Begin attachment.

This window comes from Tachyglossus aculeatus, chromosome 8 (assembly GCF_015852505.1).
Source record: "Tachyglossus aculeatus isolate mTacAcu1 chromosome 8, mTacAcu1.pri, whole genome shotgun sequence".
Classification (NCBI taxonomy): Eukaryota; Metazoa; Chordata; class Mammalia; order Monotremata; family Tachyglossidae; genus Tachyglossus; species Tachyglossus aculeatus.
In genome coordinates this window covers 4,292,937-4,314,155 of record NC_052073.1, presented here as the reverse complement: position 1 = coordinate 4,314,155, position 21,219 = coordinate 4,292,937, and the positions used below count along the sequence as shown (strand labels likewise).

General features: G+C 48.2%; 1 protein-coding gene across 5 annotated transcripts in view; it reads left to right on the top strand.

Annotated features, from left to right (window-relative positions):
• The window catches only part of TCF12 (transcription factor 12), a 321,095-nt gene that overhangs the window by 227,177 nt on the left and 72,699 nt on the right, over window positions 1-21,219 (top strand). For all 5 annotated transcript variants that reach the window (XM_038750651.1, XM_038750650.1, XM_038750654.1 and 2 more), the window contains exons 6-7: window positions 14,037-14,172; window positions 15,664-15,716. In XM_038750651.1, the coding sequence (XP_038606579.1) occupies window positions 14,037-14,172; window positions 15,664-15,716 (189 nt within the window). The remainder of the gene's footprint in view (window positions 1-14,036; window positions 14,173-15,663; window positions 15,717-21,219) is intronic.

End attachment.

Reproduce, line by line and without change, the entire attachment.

This window comes from Tachyglossus aculeatus, chromosome 8 (assembly GCF_015852505.1).
Source record: "Tachyglossus aculeatus isolate mTacAcu1 chromosome 8, mTacAcu1.pri, whole genome shotgun sequence".
Classification (NCBI taxonomy): Eukaryota; Metazoa; Chordata; class Mammalia; order Monotremata; family Tachyglossidae; genus Tachyglossus; species Tachyglossus aculeatus.
In genome coordinates this window covers 4,292,937-4,314,155 of record NC_052073.1, presented here as the reverse complement: position 1 = coordinate 4,314,155, position 21,219 = coordinate 4,292,937, and the positions used below count along the sequence as shown (strand labels likewise).

General features: G+C 48.2%; 1 protein-coding gene across 5 annotated transcripts in view; it reads left to right on the top strand.

Annotated features, from left to right (window-relative positions):
• The window catches only part of TCF12 (transcription factor 12), a 321,095-nt gene that overhangs the window by 227,177 nt on the left and 72,699 nt on the right, over window positions 1-21,219 (top strand). For all 5 annotated transcript variants that reach the window (XM_038750651.1, XM_038750650.1, XM_038750654.1 and 2 more), the window contains exons 6-7: window positions 14,037-14,172; window positions 15,664-15,716. In XM_038750651.1, the coding sequence (XP_038606579.1) occupies window positions 14,037-14,172; window positions 15,664-15,716 (189 nt within the window). The remainder of the gene's footprint in view (window positions 1-14,036; window positions 14,173-15,663; window positions 15,717-21,219) is intronic.